Integrating land and climate programme tools for sustainable settlements in Asia and the Pacific

Rapidly expanding cities in Asia and the Pacific are highly vulnerable to the climate crisis. A key issue is inequitable systems of land governance, which contribute to tenure insecurity and spatial inequality, and constrain climate resilient planning and investment. An estimated 600 million people residing in the region’s informal settlements are at particular risk. Located in hazard-prone areas, lacking critical services, and adequate housing, their vulnerability is exacerbated by the absence of effective urban planning mechanisms and associated tenure insecurity.

Integrated land and climate programmes in three Asia-Pacific countries

Responding to the growing crisis, UN-Habitat’s Regional Office for Asia and the Pacific (ROAP) has prioritised integrated land and climate programming: to effect long-term climate resilience outcomes in cities across the region. Currently, projects are on-going in three priority counties where needs are most severe: Afghanistan, Nepal and Pakistan, which ranked sixth, twelfth and fifteenth, respectively, in the most recent global Climate Risk Index.

In Afghanistan, UN-Habitat has supported residents of highly vulnerable informal settlements with integrated land and climate tools to strengthen tenure for climate resilient outcomes.

First, land use and parcel boundary maps are developed with communities and endorsed by local authorities to strengthen communal tenure security. Second, participatory settlement plans are produced that mainstream climate action. Third, priority climate investments identified in settlement plans are implemented to strengthen de facto tenure security and reduce vulnerability to climate hazards. The results of the pilot have been documented in a policy brief, which also makes a case for scale-up across Afghanistan and the region.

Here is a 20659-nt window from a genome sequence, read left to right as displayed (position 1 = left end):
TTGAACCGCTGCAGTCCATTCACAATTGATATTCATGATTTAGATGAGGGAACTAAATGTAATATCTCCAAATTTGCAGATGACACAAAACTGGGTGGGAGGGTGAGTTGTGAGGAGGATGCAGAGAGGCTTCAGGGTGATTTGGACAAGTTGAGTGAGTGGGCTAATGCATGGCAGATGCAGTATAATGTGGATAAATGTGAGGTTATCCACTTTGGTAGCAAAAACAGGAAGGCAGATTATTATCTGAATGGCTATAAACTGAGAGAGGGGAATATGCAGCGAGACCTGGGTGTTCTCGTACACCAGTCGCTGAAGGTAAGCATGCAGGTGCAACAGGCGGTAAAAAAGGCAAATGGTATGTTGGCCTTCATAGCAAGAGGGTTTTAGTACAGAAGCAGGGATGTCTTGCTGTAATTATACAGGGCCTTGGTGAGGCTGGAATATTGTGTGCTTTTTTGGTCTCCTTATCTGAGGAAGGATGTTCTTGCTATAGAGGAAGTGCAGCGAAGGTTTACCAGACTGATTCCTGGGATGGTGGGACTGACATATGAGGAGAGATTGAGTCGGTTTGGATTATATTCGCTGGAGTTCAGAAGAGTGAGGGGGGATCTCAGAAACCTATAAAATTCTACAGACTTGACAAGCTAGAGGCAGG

Land use and parcel boundary map of informal settlement in Herat, Afghanistan

In Nepal, UN-Habitat integrates land and climate tools to address vulnerability at multiple scales. At the household level, highly vulnerable landless and tenure insecure families are supported to access and register land with authorities, securing property rights and providing a foundation for climate resilient livelihoods.

At the community level, regreening of public lands and support for climate-smart livelihoods strengthen resilience to long-term climate breakdown. At the municipal level, the project builds the capacity of sub-national authorities to implement climate-smart, tenure-integrated Risk Sensitive Land Use Plans (RSLUP), to embed land and climate programme tools in municipal planning mechanisms.

Consultation with landless communities in Gadhawa municipalty in Nepal – on the issues related to social, environmental and safeguard issues linked to landlessness

In Pakistan, the 2022 floods demonstrated the scale of vulnerability associated with the worsening climate crisis. The disaster caused extensive damage to housing and infrastructure across the nation and resulted in the tragic loss of human life. Insecure tenure and unplanned development contributed to the devastation: in the absence of effective land administration systems, planned investment in housing and critical infrastructure was limited, rendering people vulnerable to the flood waters.